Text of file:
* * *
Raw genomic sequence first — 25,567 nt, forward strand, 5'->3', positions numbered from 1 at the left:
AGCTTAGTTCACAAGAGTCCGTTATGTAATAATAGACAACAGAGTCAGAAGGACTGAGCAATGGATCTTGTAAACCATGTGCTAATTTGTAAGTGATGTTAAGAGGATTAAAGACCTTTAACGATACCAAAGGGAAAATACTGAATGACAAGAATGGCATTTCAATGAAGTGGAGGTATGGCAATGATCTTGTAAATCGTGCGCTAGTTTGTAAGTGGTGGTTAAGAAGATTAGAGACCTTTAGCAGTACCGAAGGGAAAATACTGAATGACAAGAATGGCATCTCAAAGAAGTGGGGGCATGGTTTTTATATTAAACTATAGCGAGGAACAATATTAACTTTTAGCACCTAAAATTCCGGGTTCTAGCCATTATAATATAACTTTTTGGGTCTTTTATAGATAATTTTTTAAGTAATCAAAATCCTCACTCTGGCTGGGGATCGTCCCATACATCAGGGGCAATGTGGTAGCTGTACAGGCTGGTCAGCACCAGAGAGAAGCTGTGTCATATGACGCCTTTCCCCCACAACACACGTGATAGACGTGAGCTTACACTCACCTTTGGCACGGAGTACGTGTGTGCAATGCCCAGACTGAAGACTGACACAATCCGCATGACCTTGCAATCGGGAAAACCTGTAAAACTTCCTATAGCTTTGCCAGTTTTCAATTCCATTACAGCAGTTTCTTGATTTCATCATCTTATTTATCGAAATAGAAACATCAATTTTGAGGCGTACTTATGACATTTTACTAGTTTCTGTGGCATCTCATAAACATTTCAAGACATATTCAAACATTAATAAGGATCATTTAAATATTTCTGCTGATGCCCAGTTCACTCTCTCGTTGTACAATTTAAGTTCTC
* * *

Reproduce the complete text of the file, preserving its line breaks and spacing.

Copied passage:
Raw genomic sequence first — 25,567 nt, forward strand, 5'->3', positions numbered from 1 at the left:
AGCTTAGTTCACAAGAGTCCGTTATGTAATAATAGACAACAGAGTCAGAAGGACTGAGCAATGGATCTTGTAAACCATGTGCTAATTTGTAAGTGATGTTAAGAGGATTAAAGACCTTTAACGATACCAAAGGGAAAATACTGAATGACAAGAATGGCATTTCAATGAAGTGGAGGTATGGCAATGATCTTGTAAATCGTGCGCTAGTTTGTAAGTGGTGGTTAAGAAGATTAGAGACCTTTAGCAGTACCGAAGGGAAAATACTGAATGACAAGAATGGCATCTCAAAGAAGTGGGGGCATGGTTTTTATATTAAACTATAGCGAGGAACAATATTAACTTTTAGCACCTAAAATTCCGGGTTCTAGCCATTATAATATAACTTTTTGGGTCTTTTATAGATAATTTTTTAAGTAATCAAAATCCTCACTCTGGCTGGGGATCGTCCCATACATCAGGGGCAATGTGGTAGCTGTACAGGCTGGTCAGCACCAGAGAGAAGCTGTGTCATATGACGCCTTTCCCCCACAACACACGTGATAGACGTGAGCTTACACTCACCTTTGGCACGGAGTACGTGTGTGCAATGCCCAGACTGAAGACTGACACAATCCGCATGACCTTGCAATCGGGAAAACCTGTAAAACTTCCTATAGCTTTGCCAGTTTTCAATTCCATTACAGCAGTTTCTTGATTTCATCATCTTATTTATCGAAATAGAAACATCAATTTTGAGGCGTACTTATGACATTTTACTAGTTTCTGTGGCATCTCATAAACATTTCAAGACATATTCAAACATTAATAAGGATCATTTAAATATTTCTGCTGATGCCCAGTTCACTCTCTCGTTGTACAATTTAAGTTCTC